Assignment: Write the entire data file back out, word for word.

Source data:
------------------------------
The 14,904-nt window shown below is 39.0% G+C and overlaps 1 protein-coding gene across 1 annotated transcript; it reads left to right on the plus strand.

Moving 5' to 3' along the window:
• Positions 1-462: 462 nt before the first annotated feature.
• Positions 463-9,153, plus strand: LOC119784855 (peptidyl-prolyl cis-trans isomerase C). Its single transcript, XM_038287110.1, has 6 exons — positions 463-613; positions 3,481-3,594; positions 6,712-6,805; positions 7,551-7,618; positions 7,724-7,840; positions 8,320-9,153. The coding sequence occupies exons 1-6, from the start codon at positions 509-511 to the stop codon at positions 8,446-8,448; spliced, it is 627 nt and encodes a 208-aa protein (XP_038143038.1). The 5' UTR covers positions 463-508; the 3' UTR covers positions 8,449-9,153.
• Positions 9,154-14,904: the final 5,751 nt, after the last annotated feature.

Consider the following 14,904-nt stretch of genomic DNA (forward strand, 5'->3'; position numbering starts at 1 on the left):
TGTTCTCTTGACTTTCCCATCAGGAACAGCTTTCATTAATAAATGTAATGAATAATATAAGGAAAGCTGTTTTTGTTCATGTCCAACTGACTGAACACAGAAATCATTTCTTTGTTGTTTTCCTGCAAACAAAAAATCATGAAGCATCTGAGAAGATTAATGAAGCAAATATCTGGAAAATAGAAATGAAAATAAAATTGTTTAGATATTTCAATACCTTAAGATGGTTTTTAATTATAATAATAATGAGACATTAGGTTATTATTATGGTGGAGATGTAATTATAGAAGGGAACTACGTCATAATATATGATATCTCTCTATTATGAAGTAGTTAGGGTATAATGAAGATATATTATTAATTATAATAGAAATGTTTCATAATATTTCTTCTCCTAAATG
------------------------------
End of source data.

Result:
The 14,904-nt window shown below is 39.0% G+C and overlaps 1 protein-coding gene across 1 annotated transcript; it reads left to right on the plus strand.

Moving 5' to 3' along the window:
• Positions 1-462: 462 nt before the first annotated feature.
• Positions 463-9,153, plus strand: LOC119784855 (peptidyl-prolyl cis-trans isomerase C). Its single transcript, XM_038287110.1, has 6 exons — positions 463-613; positions 3,481-3,594; positions 6,712-6,805; positions 7,551-7,618; positions 7,724-7,840; positions 8,320-9,153. The coding sequence occupies exons 1-6, from the start codon at positions 509-511 to the stop codon at positions 8,446-8,448; spliced, it is 627 nt and encodes a 208-aa protein (XP_038143038.1). The 5' UTR covers positions 463-508; the 3' UTR covers positions 8,449-9,153.
• Positions 9,154-14,904: the final 5,751 nt, after the last annotated feature.

Consider the following 14,904-nt stretch of genomic DNA (forward strand, 5'->3'; position numbering starts at 1 on the left):
TGTTCTCTTGACTTTCCCATCAGGAACAGCTTTCATTAATAAATGTAATGAATAATATAAGGAAAGCTGTTTTTGTTCATGTCCAACTGACTGAACACAGAAATCATTTCTTTGTTGTTTTCCTGCAAACAAAAAATCATGAAGCATCTGAGAAGATTAATGAAGCAAATATCTGGAAAATAGAAATGAAAATAAAATTGTTTAGATATTTCAATACCTTAAGATGGTTTTTAATTATAATAATAATGAGACATTAGGTTATTATTATGGTGGAGATGTAATTATAGAAGGGAACTACGTCATAATATATGATATCTCTCTATTATGAAGTAGTTAGGGTATAATGAAGATATATTATTAATTATAATAGAAATGTTTCATAATATTTCTTCTCCTAAATG